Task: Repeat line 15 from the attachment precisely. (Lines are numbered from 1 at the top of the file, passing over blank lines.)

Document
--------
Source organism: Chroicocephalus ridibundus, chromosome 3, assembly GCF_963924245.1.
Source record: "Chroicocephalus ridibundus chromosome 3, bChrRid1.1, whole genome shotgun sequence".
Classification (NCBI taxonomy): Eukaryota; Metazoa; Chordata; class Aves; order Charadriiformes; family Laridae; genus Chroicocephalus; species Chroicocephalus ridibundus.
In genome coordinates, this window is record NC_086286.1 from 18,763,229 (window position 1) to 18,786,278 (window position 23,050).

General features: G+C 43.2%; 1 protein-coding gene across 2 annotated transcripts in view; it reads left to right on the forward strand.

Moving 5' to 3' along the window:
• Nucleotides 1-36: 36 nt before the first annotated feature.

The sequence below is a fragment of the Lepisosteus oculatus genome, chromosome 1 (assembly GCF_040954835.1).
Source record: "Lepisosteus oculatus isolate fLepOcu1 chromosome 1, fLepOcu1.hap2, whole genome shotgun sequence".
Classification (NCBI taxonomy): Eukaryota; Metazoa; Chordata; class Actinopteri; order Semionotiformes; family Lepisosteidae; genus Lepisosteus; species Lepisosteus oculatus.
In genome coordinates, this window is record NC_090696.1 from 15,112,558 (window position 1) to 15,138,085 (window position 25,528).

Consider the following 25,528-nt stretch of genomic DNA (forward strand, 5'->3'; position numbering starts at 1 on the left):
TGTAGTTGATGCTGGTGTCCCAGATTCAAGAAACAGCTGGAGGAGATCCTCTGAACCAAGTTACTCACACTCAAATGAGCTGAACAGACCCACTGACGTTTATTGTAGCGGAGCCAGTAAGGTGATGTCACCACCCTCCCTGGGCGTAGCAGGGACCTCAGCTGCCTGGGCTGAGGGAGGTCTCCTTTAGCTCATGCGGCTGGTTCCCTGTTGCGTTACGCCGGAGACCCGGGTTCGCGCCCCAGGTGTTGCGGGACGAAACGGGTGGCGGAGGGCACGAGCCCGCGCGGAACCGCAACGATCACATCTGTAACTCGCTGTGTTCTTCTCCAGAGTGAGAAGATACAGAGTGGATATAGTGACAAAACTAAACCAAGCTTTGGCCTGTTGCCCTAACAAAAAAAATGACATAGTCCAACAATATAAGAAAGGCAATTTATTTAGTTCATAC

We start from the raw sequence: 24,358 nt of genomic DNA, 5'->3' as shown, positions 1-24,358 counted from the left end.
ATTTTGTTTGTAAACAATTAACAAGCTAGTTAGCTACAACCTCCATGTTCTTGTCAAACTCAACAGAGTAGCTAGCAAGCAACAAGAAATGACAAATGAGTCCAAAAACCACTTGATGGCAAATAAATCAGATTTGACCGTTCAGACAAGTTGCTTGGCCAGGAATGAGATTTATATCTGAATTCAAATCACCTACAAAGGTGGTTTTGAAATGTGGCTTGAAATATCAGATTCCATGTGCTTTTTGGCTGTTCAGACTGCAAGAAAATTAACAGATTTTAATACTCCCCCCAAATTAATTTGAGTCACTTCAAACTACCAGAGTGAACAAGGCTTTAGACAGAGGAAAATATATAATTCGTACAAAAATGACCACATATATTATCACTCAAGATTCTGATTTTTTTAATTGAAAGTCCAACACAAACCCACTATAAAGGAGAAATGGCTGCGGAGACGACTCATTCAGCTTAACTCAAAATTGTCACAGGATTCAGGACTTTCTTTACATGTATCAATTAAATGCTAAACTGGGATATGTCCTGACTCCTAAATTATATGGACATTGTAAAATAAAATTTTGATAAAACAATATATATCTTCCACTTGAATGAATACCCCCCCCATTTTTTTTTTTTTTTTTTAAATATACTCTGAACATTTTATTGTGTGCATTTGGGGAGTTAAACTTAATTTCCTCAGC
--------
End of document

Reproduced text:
ATTTTGTTTGTAAACAATTAACAAGCTAGTTAGCTACAACCTCCATGTTCTTGTCAAACTCAACAGAGTAGCTAGCAAGCAACAAGAAATGACAAATGAGTCCAAAAACCACTTGATGGCAAATAAATCAGATTTGACCGTTCAGACAAGTTGCTTGGCCAGGAATGAGATTTATATCTGAATTCAAATCACCTACAAAGGTGGTTTTGAAATGTGGCTTGAAATATCAGATTCCATGTGCTTTTTGGCTGTTCAGACTGCAAGAAAATTAACAGATTTTAATACTCCCCCCAAATTAATTTGAGTCACTTCAAACTACCAGAGTGAACAAGGCTTTAGACAGAGGAAAATATATAATTCGTACAAAAATGACCACATATATTATCACTCAAGATTCTGATTTTTTTAATTGAAAGTCCAACACAAACCCACTATAAAGGAGAAATGGCTGCGGAGACGACTCATTCAGCTTAACTCAAAATTGTCACAGGATTCAGGACTTTCTTTACATGTATCAATTAAATGCTAAACTGGGATATGTCCTGACTCCTAAATTATATGGACATTGTAAAATAAAATTTTGATAAAACAATATATATCTTCCACTTGAATGAATACCCCCCCCATTTTTTTTTTTTTTTTTTAAATATACTCTGAACATTTTATTGTGTGCATTTGGGGAGTTAAACTTAATTTCCTCAGC